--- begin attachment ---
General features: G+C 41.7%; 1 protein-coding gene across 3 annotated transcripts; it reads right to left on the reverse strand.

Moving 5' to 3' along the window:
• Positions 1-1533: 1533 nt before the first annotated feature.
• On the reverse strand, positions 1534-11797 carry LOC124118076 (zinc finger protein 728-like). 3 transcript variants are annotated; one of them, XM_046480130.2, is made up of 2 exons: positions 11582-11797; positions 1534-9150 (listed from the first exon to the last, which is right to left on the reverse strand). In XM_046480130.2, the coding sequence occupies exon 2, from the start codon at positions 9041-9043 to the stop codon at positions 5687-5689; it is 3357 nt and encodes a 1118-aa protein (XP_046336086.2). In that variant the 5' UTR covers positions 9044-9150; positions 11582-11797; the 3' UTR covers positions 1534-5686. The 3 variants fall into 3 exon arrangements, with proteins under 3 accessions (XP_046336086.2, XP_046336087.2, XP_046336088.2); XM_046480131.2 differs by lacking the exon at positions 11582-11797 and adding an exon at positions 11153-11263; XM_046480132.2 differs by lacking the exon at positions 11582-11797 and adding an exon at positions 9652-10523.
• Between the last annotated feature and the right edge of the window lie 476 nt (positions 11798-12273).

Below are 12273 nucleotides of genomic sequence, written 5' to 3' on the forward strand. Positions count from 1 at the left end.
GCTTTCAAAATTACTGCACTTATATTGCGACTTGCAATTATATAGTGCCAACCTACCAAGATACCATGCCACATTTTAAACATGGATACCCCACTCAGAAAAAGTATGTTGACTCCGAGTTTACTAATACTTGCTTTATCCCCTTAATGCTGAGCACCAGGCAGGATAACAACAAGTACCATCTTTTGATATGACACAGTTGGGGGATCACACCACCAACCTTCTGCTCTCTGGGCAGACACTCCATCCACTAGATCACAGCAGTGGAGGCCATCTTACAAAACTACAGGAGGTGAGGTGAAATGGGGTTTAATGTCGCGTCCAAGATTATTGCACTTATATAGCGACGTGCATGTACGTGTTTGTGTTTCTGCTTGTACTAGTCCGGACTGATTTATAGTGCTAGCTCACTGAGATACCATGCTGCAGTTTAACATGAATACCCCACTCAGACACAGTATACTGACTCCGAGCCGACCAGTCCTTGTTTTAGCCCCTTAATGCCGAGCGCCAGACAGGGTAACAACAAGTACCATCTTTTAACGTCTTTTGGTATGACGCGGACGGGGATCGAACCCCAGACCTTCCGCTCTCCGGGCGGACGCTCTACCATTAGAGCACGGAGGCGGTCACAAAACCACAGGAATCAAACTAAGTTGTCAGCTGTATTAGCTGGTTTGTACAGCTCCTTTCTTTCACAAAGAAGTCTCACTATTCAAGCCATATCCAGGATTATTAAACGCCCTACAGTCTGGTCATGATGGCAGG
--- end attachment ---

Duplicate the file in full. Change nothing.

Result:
General features: G+C 41.7%; 1 protein-coding gene across 3 annotated transcripts; it reads right to left on the reverse strand.

Moving 5' to 3' along the window:
• Positions 1-1533: 1533 nt before the first annotated feature.
• On the reverse strand, positions 1534-11797 carry LOC124118076 (zinc finger protein 728-like). 3 transcript variants are annotated; one of them, XM_046480130.2, is made up of 2 exons: positions 11582-11797; positions 1534-9150 (listed from the first exon to the last, which is right to left on the reverse strand). In XM_046480130.2, the coding sequence occupies exon 2, from the start codon at positions 9041-9043 to the stop codon at positions 5687-5689; it is 3357 nt and encodes a 1118-aa protein (XP_046336086.2). In that variant the 5' UTR covers positions 9044-9150; positions 11582-11797; the 3' UTR covers positions 1534-5686. The 3 variants fall into 3 exon arrangements, with proteins under 3 accessions (XP_046336086.2, XP_046336087.2, XP_046336088.2); XM_046480131.2 differs by lacking the exon at positions 11582-11797 and adding an exon at positions 11153-11263; XM_046480132.2 differs by lacking the exon at positions 11582-11797 and adding an exon at positions 9652-10523.
• Between the last annotated feature and the right edge of the window lie 476 nt (positions 11798-12273).

Below are 12273 nucleotides of genomic sequence, written 5' to 3' on the forward strand. Positions count from 1 at the left end.
GCTTTCAAAATTACTGCACTTATATTGCGACTTGCAATTATATAGTGCCAACCTACCAAGATACCATGCCACATTTTAAACATGGATACCCCACTCAGAAAAAGTATGTTGACTCCGAGTTTACTAATACTTGCTTTATCCCCTTAATGCTGAGCACCAGGCAGGATAACAACAAGTACCATCTTTTGATATGACACAGTTGGGGGATCACACCACCAACCTTCTGCTCTCTGGGCAGACACTCCATCCACTAGATCACAGCAGTGGAGGCCATCTTACAAAACTACAGGAGGTGAGGTGAAATGGGGTTTAATGTCGCGTCCAAGATTATTGCACTTATATAGCGACGTGCATGTACGTGTTTGTGTTTCTGCTTGTACTAGTCCGGACTGATTTATAGTGCTAGCTCACTGAGATACCATGCTGCAGTTTAACATGAATACCCCACTCAGACACAGTATACTGACTCCGAGCCGACCAGTCCTTGTTTTAGCCCCTTAATGCCGAGCGCCAGACAGGGTAACAACAAGTACCATCTTTTAACGTCTTTTGGTATGACGCGGACGGGGATCGAACCCCAGACCTTCCGCTCTCCGGGCGGACGCTCTACCATTAGAGCACGGAGGCGGTCACAAAACCACAGGAATCAAACTAAGTTGTCAGCTGTATTAGCTGGTTTGTACAGCTCCTTTCTTTCACAAAGAAGTCTCACTATTCAAGCCATATCCAGGATTATTAAACGCCCTACAGTCTGGTCATGATGGCAGG